MLB’s collision between Statcast, data gathering, and the 20-second rule

MLB scouts collecting all that data (Photo: perfectgame.org)
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MLB Commissioner Rob Manfred will do anything to speed up baseball, including the use of a 20-second clock. Pity those poor statisticians if it happens…

Major League Baseball (MLB) needs people – lots of them. And if the 20-second rule ever goes into effect, MLB is likely to become one of the biggest employers in the United States. Here’s why…

For reference only, the following is excerpted from an ad that appeared on Fangraphs a while back. As you scan through, notice the use of the word reporting…

“The MLB Oakland Athletics are currently seeking a full-time Junior Analyst in the Baseball Operations R&D department. The Junior Analyst will have responsibilities that include performing statistical analysis and reporting

  • Produce statistical analysis and reporting for the front office and coaching staff.
  • Conduct research projects for various departments within Baseball Operations.
  • Collaborate with the research and development team on statistical modeling techniques and projects.
  • Assist with the capture and analysis of ball and player tracking technologies.
  • Assist the staff with ad-hoc analysis and reporting.”

Every big-league team besides the A’s employs a team within their team to “report” data to their Analytics Division. This, of course, becomes propriety information that is shared with no one.

Statcast will need more than Chyron Hego cameras

This means that Statcast is on its own and must hire people to work in their reporting factory. Lucky for Statcast, they use a combination of two different tracking systems — a Trackman Doppler radar and high definition Chyron Hego cameras.

This radar captures pitch speed, spin rate, pitch movement, exit velocity, launch angle, batted ball distance, arm strength, and more.

But as we know, MLB’s TV captains, Fox and ESPN, have so much more data they feel compelled to show us, even if it means split-screens are raping action on the field.

So, what I was wondering is – what’s going to happen with the collection of all this extra data when there are only 20 seconds to perform the task?

Here’s your assignment – you have 20 seconds – Go!

Consider the person who answered the above ad and is now hired by the A’s. Here is a brief and incomplete list of the data to be gathered during a single MLB at-bat – all in twenty ticks of the clock.

  1. What is the count when a batter hits a ball in play?
  2. What was the pitch he hit – fastball, slider, etc.?
  3. Where was the pitch located?
  4. To what area of the field was the ball hit?
  5. Was it a ground ball, fly ball, or line drive – and if it was a liner – was it a hard or soft line drive?
  6. Was anyone on base when the ball was hit – if yes – how many runners were there and what stations were occupied?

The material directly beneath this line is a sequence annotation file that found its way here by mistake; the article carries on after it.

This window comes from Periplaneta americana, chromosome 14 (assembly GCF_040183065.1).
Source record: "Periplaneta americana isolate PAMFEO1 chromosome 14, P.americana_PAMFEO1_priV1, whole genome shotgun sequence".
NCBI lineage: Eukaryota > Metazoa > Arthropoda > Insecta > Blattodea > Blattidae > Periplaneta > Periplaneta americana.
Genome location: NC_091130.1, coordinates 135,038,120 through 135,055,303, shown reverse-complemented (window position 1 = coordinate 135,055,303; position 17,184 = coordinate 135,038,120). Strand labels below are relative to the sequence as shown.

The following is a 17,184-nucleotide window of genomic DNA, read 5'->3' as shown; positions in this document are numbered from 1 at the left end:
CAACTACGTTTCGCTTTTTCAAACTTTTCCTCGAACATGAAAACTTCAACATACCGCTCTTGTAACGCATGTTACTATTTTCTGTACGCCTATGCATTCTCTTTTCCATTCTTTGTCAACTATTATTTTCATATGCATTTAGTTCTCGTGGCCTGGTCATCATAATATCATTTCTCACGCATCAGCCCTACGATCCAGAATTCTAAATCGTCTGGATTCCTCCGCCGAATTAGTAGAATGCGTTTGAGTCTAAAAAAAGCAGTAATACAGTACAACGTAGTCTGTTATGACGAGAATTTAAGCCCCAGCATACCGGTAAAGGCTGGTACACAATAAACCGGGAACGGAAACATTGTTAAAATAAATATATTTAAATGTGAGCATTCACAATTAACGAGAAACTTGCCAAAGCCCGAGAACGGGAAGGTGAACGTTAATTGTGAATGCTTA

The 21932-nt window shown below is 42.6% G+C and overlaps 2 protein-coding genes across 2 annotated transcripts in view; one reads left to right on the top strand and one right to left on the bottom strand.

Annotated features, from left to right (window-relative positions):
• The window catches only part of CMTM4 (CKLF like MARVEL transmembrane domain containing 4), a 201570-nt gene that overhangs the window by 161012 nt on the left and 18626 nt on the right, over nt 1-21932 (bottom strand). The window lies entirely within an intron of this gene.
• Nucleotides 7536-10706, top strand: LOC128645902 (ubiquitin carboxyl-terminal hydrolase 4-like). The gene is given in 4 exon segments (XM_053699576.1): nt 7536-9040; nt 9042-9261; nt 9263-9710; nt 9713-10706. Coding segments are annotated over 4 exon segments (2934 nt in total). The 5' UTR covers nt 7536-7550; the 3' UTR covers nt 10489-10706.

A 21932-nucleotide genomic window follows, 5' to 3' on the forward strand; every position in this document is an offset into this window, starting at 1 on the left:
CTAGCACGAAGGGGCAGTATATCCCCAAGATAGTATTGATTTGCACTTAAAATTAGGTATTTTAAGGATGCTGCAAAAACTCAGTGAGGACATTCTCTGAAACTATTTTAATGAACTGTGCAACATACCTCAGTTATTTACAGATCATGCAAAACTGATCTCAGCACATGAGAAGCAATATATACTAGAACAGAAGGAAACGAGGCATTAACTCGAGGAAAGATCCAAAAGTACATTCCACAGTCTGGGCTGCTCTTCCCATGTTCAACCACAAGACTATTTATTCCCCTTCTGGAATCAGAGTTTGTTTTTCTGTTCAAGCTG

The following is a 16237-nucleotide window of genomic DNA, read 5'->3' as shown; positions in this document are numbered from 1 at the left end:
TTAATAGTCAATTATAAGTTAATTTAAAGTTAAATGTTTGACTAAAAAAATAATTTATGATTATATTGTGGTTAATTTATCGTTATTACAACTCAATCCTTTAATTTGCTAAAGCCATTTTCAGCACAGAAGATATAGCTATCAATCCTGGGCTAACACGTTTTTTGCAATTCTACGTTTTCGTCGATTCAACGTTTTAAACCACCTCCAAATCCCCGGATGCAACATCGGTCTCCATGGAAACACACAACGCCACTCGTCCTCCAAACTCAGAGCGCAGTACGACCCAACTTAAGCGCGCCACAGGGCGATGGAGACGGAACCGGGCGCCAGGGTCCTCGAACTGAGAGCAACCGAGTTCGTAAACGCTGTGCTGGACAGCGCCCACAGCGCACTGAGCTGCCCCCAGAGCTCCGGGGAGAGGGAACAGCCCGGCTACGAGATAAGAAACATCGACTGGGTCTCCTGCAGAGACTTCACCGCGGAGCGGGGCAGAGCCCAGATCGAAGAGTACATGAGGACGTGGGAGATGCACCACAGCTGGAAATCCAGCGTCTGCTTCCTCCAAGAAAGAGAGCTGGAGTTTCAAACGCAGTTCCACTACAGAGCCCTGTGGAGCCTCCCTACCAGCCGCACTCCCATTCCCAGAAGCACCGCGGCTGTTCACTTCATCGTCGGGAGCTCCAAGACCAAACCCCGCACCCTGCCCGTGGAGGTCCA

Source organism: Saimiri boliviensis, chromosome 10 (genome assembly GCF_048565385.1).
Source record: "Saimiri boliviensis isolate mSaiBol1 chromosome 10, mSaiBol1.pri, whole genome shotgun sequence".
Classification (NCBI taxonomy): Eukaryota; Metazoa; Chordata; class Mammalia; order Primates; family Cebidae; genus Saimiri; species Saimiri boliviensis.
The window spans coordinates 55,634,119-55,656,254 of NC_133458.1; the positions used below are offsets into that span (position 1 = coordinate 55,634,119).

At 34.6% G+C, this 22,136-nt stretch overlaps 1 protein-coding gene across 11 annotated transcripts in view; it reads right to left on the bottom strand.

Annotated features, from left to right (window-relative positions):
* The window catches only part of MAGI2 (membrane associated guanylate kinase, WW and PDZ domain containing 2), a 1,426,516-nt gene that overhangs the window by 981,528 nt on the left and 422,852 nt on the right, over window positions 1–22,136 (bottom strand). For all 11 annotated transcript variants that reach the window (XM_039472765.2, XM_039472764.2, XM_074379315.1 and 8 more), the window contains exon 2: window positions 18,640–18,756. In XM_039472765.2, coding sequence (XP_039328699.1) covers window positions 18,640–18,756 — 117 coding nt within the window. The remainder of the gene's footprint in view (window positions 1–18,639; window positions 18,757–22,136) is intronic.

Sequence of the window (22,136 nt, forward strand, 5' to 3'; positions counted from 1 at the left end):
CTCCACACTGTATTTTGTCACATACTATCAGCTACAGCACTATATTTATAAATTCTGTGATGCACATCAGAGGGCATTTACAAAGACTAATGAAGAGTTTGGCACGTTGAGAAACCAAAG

7. How many outs were there?
  8. Was his team ahead, behind, or was the game tied when he came to bat? Was the lead or deficit one, two, three, or seventeen runs?
  9. Was the at-bat recorded as an out, a hit, base-on-balls, hit-by-pitch, sacrifice (fly or bunt), reached on a fielder’s choice, or reached by fielding error?
  10. Did runs score on the play? If yes, does the batter get an RBI?

No human being can record that much data, and even more, I didn’t list, in 20 seconds. And let’s remember, this is only for the batter.

Specialized data would also be needed to report on pitchers and fielders for every MLB game played that day.

This chart shows the growth of personnel devoted exclusively to analytics:

MLB alone now employs 150 statisticians, data collectors, computer techs, etc. And there is every reason to believe the trend will continue.

Is MLB at the point of ridiculousness?

Back to the salient point, though. If the individuals assigned as data collectors can’t do their job in twenty seconds – and I believe we’ve proven they can’t – then one of two things will happen.

Teams will need to hire an army of people with main tasks divided up into smaller pieces. This will require money spent in an area not devoted to player payroll.

Or, the amount of data collected (yea – rah) will be reduced by force of the 20-second clock, and we can go back to watching our favorite team play MLB games – with our own two eyes.

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MLB's collision between Statcast, data gathering, and the 20-second rule
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MLB's collision between Statcast, data gathering, and the 20-second rule
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MLB Commissioner Rob Manfred will do anything to speed up baseball, including the use of a 20-second clock. Pity those poor statisticians if it happens...
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Reflections On Baseball
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Author: stevecontursi

I am an amateur writer with a passion for baseball and all things Yankees and Mets.